The Free Software Foundation recently made an effort, apparently funded by the Shuttleworth Foundation, to overturn software patenting in the courts, through an amicus curæ filing in the Bilski case. That case, and a fall-out case, In re Ferguson, have tightened the rules for software patenting and have potentially invalidated many granted patents, but have not eliminated software patenting. An appeal has been filed by Bilski and his partner, the creators of a business method patent now rejected by the court. Any findings by higher courts are years in the future.
But the real solution is a legislative one. Software patents hurt more than just Open Source. Small and medium-sized proprietary software companies are essentially hostages of patent holders, often larger companies with deep litigation budgets, that can force the small companies to license rather than endure a multi-million-dollar case just to prove they're right. So, tomorrow's disruptive technologies are hostages. Weren't patents supposed to promote innovation? Software patents aren't doing so, and it's time to be rid of them.
But there's also room for thought about the problem of the high cost of justice. Why should it be the case that only a company willing to waste millions on legal fees is able to prove its innocence to an infringement charge by invalidating a patent in court, while other developers, especially the Open Source developer who doesn't charge for his work, are stuck? How can we claim that there's justice in the United States when only the rich can afford it?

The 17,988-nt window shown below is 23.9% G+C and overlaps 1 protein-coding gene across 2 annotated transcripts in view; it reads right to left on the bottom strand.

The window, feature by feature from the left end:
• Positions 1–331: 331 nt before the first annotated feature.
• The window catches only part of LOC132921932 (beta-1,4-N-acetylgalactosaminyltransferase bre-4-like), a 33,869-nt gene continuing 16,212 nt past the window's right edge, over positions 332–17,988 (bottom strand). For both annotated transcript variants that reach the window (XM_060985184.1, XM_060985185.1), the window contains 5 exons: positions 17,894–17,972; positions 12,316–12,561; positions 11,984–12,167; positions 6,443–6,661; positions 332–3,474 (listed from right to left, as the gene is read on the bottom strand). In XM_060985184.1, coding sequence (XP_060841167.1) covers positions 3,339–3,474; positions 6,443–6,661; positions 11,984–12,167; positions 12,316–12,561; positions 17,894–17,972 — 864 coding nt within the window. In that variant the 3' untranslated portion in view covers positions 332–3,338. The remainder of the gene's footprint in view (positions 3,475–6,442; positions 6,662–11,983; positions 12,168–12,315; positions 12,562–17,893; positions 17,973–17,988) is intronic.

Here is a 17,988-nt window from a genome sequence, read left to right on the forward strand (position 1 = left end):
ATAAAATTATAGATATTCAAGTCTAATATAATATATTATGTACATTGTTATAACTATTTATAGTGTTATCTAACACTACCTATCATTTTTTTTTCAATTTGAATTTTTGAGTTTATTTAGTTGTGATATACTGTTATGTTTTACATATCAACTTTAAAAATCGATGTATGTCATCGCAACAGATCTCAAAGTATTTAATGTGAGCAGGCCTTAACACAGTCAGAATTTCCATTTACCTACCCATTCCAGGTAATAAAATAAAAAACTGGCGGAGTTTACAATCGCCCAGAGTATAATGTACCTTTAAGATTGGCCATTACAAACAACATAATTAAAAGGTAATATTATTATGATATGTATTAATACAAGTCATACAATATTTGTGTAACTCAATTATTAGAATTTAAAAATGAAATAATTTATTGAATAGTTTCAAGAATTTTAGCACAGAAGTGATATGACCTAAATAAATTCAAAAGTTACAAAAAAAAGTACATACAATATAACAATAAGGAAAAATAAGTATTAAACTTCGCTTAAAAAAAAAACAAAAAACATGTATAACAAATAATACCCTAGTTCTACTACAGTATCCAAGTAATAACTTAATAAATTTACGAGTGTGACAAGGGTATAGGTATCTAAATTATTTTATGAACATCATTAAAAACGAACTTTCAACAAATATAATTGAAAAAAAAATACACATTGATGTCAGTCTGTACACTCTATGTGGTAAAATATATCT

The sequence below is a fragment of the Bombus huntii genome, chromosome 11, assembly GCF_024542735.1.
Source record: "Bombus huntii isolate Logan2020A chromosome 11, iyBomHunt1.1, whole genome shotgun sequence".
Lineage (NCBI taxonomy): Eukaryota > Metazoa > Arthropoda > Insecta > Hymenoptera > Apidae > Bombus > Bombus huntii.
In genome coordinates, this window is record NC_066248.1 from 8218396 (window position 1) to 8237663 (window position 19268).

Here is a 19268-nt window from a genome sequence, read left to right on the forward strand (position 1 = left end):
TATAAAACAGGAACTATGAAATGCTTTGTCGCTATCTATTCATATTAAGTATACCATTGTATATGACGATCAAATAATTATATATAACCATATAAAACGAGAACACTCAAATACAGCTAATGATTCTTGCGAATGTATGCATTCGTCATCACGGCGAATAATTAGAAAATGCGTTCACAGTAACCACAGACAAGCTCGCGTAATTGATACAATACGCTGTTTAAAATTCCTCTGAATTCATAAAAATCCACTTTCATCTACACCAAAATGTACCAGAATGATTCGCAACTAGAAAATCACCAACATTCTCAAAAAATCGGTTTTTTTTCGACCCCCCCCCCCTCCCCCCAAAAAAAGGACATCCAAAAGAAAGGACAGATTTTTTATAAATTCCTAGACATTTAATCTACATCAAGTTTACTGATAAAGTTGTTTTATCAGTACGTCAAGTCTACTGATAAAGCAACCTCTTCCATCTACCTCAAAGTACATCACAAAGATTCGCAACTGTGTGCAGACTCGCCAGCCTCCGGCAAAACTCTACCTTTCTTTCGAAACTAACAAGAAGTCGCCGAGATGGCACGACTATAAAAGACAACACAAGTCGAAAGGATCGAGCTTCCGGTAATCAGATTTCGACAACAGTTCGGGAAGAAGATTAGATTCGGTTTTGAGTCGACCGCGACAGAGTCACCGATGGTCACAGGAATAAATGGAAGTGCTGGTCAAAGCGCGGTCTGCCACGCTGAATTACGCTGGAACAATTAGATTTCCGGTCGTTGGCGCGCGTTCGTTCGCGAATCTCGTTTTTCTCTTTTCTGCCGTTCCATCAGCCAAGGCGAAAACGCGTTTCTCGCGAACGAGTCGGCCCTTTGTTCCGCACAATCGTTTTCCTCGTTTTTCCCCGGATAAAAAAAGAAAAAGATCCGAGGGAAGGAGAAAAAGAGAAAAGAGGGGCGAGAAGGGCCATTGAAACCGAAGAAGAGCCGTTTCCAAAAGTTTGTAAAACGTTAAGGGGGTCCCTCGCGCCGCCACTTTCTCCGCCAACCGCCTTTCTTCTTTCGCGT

While a legislative campaign against software patenting has been mounted in Europe, there's never been a significant one in the United States. It's time. Both the small- and medium-sized proprietary software developers and the Open Source developers have common cause in this. It's important to realize that any company is a software company these days, as even mere users of software are vulnerable to a software patent lawsuit. And they aren't doing anything to protect themselves. They'd better wake up.
One critical issue is that the U.S. currently has a one-size-fits-all patent system. You get the same patent for pharmaceuticals as for software, and the pharmaceutical companies have the best government they could buy. Decoupling the issue of software patenting from that of medicine will be critical to winning this effort.
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